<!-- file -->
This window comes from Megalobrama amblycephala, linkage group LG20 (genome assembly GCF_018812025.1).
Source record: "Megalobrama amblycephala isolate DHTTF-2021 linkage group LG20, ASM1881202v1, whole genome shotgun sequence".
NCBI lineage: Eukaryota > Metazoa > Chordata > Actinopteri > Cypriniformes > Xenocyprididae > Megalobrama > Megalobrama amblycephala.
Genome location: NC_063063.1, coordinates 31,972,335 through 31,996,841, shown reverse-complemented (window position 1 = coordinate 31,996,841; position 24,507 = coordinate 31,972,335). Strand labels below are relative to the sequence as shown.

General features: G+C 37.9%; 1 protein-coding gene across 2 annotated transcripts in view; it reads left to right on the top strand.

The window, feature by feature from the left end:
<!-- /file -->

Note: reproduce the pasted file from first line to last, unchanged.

This window comes from Megalobrama amblycephala, linkage group LG20 (genome assembly GCF_018812025.1).
Source record: "Megalobrama amblycephala isolate DHTTF-2021 linkage group LG20, ASM1881202v1, whole genome shotgun sequence".
NCBI lineage: Eukaryota > Metazoa > Chordata > Actinopteri > Cypriniformes > Xenocyprididae > Megalobrama > Megalobrama amblycephala.
Genome location: NC_063063.1, coordinates 31,972,335 through 31,996,841, shown reverse-complemented (window position 1 = coordinate 31,996,841; position 24,507 = coordinate 31,972,335). Strand labels below are relative to the sequence as shown.

General features: G+C 37.9%; 1 protein-coding gene across 2 annotated transcripts in view; it reads left to right on the top strand.

The window, feature by feature from the left end: